What are Property Investments?

Ken Black

Property investments are real estate parcels bought as a way of making money, usually either by renting, developing, or flipping the land. The level of involvement in each depends on the owner and how much of a return is desired, as well as how much the owner has to spend. Property investments are subject to property taxes, much like most any other property, but the rate could be higher than owner-occupied residential property in some cases.

Some farmers cannot use all of the acreage they own.
Some farmers cannot use all of the acreage they own.

Renting the land is a common way to make money from property investments, even from undeveloped land. Many farmers, especially in the Midwest, rent land from other property owners. Investors may buy land specifically for this purpose, or farmers may put their own land up for rent if they cannot use their entire acreage. The price charged for the rented land may be different each year, depending on market conditions and what the person farming the land feels he or she can earn off the property.

Investment properties are subject to local real estate taxes.
Investment properties are subject to local real estate taxes.

Development is also a way to make money from property investments. Common projects include developing land for retail or industrial use, or for both single family and multifamily housing. Once the development is completed, the developer may then sell the property, or keep it and rent the units individually. This type of investment requires a substantial amount of capital, but can also offer very good returns, which can continue over a long period of time.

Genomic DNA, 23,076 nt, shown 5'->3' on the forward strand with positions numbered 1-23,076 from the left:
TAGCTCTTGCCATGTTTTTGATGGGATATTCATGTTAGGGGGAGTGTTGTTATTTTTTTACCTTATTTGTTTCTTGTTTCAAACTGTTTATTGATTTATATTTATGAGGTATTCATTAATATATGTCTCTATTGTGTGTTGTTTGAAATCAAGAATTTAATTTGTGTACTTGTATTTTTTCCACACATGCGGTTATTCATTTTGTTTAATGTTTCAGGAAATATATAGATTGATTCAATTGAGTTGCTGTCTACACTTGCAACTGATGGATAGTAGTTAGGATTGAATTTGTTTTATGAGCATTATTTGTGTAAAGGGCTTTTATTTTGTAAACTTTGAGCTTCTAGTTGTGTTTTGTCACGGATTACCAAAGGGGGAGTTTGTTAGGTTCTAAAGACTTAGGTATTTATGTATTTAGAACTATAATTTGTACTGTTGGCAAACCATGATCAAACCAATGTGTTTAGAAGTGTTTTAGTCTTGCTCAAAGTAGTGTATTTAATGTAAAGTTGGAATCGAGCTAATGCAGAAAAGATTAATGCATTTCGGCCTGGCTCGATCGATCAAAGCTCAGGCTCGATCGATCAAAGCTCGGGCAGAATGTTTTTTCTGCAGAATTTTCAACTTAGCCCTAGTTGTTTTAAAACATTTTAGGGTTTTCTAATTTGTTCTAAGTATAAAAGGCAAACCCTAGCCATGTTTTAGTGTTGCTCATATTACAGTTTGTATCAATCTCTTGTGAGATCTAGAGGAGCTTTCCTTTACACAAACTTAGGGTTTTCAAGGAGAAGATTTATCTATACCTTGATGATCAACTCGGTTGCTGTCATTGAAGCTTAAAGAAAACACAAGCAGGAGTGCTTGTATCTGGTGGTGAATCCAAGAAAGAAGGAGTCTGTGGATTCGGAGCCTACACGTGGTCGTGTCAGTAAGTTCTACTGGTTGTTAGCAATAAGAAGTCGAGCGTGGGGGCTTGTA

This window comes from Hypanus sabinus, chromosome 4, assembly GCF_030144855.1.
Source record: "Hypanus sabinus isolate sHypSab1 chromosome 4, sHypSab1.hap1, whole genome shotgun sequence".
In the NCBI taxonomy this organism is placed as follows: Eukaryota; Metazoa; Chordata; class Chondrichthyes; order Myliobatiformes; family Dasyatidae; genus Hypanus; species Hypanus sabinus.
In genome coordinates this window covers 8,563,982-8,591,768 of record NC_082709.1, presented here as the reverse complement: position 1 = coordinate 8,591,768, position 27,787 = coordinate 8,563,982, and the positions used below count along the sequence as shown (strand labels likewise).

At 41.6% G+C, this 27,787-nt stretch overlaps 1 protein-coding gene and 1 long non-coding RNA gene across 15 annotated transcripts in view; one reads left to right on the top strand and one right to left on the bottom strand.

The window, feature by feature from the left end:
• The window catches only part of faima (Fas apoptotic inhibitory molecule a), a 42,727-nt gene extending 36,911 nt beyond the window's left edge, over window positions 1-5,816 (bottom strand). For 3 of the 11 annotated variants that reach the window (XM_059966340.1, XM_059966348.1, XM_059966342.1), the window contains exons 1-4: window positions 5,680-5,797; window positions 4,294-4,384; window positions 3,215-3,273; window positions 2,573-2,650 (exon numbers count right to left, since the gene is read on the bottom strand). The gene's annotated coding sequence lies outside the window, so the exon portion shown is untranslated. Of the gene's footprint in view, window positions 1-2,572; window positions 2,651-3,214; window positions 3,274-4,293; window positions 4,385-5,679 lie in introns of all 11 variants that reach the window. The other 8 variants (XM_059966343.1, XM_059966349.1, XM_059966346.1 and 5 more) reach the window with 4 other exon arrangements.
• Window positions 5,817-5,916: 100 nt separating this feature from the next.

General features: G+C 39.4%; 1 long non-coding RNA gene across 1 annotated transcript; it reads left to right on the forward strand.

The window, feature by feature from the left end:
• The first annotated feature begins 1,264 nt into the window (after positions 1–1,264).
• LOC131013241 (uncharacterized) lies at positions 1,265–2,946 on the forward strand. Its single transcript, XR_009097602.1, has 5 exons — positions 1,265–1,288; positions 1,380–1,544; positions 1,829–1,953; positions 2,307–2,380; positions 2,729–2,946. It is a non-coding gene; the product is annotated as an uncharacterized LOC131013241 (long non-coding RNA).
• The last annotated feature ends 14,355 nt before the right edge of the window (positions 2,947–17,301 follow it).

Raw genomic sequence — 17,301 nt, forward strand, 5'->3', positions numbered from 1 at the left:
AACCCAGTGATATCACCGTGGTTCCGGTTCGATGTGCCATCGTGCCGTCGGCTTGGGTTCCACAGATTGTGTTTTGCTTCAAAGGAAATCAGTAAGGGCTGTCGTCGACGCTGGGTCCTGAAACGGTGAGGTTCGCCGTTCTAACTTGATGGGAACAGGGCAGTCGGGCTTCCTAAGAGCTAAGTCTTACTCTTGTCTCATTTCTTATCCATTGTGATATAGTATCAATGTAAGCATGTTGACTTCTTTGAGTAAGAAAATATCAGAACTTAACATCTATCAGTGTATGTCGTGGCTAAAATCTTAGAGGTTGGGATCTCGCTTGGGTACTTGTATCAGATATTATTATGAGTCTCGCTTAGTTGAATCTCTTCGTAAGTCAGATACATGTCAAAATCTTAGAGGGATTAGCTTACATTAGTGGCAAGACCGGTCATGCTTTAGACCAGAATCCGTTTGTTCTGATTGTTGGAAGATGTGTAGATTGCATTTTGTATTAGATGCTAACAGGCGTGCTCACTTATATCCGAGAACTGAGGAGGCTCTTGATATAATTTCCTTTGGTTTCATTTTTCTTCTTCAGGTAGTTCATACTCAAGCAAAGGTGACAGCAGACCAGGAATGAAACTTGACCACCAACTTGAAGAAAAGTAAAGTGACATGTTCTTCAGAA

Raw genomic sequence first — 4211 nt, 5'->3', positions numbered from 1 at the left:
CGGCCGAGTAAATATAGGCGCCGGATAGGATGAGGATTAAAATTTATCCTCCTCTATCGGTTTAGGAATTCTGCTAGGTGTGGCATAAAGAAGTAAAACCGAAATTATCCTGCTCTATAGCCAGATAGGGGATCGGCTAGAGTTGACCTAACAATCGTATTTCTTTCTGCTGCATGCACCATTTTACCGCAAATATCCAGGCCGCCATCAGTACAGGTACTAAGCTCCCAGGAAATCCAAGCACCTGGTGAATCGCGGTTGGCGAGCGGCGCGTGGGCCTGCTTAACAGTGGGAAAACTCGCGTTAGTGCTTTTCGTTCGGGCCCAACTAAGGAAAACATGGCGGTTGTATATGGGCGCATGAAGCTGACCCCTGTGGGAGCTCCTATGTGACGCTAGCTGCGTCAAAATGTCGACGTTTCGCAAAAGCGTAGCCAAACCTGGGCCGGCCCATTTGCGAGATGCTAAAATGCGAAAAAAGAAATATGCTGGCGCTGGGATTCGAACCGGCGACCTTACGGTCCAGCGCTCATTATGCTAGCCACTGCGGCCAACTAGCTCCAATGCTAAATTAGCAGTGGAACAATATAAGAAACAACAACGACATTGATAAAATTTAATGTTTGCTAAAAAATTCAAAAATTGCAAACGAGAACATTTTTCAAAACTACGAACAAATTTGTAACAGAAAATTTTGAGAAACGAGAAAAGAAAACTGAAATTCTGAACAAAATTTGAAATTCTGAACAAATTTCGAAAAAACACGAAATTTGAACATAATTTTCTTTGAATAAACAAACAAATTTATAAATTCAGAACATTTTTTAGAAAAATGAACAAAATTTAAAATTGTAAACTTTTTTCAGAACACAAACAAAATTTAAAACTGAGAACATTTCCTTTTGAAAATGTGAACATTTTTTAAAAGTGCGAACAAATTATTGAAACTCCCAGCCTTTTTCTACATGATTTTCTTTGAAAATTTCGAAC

Another form of property investment is known as flipping, which is when an investment property is bought with the intention of selling it again, usually quickly. The investor may simply hold the land for a period of time until it has appreciated in value, or he may make some improvements in the property with the expectation of earning a profit on this expense in the final sale price. Once the investor feels there is a sufficient return to be gained, the property will then be sold. These types of property do not always gain value quickly enough to make the investment worthwhile. Therefore, this strategy is best applied to places where significant growth is expected within a short period of time.

Property investments may be a good way to make money, but should also be carefully considered in light of the tax situation. Keep in mind that such properties will receive no homestead exemption in places where that is offered. Further, the properties may be charged at a commercial rate, which is usually higher than a residential property tax rate. This will eat into some of the profits and should be factored into the long-range cost projections.

Some people buy vacant homes to fix up and sell as investment properties.
Some people buy vacant homes to fix up and sell as investment properties.

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